This really got our goat…

Birgit, Mike and Werner were originally going to spend 3 days at Rift Valley. However, as the installation of the client computers in Ruaraka wasn’t done yet, they made a decision at short notice to stay a day less than planned. The missionary sisters in Chesongoch and Endo were a little sad, but then priorities are priorities, especially given that Michael and Werner would be leaving the country soon.

Sr. Paula had already booked an Uber to get the three of them from Nairobi to Eldoret – they did roughly 323 km in 6 hours for what amounted to a mere €38. No way that would happen in Germany! The Uber driver was very careful on the way as well so they reached the mission without much ado, where the missionary sisters from Eldoret as well as Sr. Monica and Novitiate Sifa from Chesongoch and new driver Tony were already waiting. The total time it takes to drive from Eldoret to Chesongoch has been reduced by 30 minutes as well because Chinese have finished building the road to Kapsowar. The road from there (Chesongoch Road) is tarmac for only a little while longer before turning into a dirt track full of potholes, ditches and heaps of stone. If you were to drive down this road with any milk in your luggage, all the rocking to and fro in the jeep would turn it into butter (which is why the road is unofficially known as the “Butter Road”). And down here in the valley, the last thing you’d want is for your heart to give out, the next cardiology center is in the Iten district hospital (about 2 and half hours away). And all the goats just hanging out and walking around in the middle of the road – it took them ages to move aside even after we sounded the horn at full blast. Not sure if they’re really mules in disguise.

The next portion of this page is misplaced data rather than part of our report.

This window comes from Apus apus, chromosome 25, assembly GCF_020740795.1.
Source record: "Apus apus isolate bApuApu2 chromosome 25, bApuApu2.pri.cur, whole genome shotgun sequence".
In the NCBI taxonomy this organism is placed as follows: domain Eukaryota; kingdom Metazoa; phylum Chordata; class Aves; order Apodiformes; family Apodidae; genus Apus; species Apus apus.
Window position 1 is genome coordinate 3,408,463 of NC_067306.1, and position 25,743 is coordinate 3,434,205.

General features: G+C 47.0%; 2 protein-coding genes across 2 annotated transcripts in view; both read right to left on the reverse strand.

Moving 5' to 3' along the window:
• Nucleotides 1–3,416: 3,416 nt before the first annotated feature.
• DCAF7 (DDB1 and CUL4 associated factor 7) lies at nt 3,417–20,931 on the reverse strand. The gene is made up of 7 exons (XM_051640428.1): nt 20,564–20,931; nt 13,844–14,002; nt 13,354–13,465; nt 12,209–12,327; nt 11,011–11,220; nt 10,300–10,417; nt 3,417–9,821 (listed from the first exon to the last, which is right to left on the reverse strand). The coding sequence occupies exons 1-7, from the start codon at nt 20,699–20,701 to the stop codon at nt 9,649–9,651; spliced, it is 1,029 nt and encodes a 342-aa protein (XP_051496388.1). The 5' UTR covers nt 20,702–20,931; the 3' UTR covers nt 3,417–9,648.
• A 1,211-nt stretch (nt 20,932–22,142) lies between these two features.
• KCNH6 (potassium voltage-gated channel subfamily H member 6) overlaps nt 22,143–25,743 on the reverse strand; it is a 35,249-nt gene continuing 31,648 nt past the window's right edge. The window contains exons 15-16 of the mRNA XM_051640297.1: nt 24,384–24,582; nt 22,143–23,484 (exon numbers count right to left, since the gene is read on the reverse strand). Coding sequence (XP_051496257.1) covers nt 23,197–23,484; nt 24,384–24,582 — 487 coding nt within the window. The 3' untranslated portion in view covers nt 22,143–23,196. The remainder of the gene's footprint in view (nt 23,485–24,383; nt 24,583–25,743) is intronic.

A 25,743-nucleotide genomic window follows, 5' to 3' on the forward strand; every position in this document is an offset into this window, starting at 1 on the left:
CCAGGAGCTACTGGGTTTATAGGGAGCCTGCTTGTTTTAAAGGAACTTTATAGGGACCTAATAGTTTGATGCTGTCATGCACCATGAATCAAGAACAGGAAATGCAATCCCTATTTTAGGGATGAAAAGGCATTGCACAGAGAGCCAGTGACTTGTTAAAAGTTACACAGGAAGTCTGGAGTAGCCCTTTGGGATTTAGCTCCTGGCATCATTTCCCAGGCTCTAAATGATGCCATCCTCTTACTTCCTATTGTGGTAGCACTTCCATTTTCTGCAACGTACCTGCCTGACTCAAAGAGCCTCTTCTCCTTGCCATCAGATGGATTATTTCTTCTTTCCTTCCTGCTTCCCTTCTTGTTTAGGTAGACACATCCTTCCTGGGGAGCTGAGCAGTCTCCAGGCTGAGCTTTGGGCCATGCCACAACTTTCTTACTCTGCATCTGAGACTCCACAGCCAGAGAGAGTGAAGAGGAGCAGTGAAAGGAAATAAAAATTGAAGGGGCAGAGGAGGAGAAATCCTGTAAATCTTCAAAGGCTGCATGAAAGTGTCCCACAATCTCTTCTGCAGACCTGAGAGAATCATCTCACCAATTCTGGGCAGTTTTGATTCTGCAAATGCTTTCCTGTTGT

We arrived in Chesongoch, where Srs. Anuarite, Lilian, Judy and Benita gave us a warm welcome. The mission now has a relatively decent internet connection thanks to the installation left by the Italians. And the guest house now has an additional conference room, which must have been used quite a bit over the past months.

Sr. Anuarite is the successor to Sr. Angela, who until then had been doing a commendable job in keeping the small IT classroom in good condition. Unfortunately there was no handover when Sr. Anuarite came in, meaning that things needed to be started fresh. We made a suggestion that she get a few days to work together with IT teacher Richard in Ruaraka so she can improve her computer knowledge and get to know the system better. Hopefully she’ll get the chance.

The desktop computers in Chesongoch had been neatly covered up as per usual, since there haven’t been any lessons since October. One of the machines gave out when we tried starting it up, but we managed to get past this by adding more RAM (from Ruaraka). Though now, we have to ask ourselves if it makes sense to invest this much time, travel and labor into this small classroom if there are only 3 computer hours per week on the lesson plan. Also, the plan to use the room as a type of internet café for the local villagers hasn’t been implemented either, despite the decent internet connection. Let’s see what the next few months bring – one person, if anything, should be enough to handle the service in Chesongoch in any case.

Sr. Lilian was pleased with the laptop that Dr. Walk had donated for the associated hospital – it was put to use that same evening to entertain the sisters with screenings of “Sister Act“ and “Dinner for One“ in the conference room. Birgit also brought a ball and lollipops for the children in the kindergarten and at the hospital.

Another hour’s drive down another Butter Road, roughly 20km in length, and the team reached Endo, where Srs. Juliane and Rosina bid them welcome. Endo is what you’d call a no reception zone – not even the phone networks function without issue here. And with wi-fi being vital these days, this is a source of much irritation at the adjoined guest house, which is empty most of the time.

After lunch, the team headed back to Chesongoch. The mango trees in Kerio Valley are full of fruit, which are being packed up into bags and loaded into trucks on the side of the road. It’s been raining a lot more than usual in Kenya these past few months, which is of course detrimental to the sweetness of the fruit. We were woken up a few times at night by the clouds bursting as well. But then the roads leading out of the valley were dry again so we could negotiate them the next morning. And then we headed back to Nairobi by plane.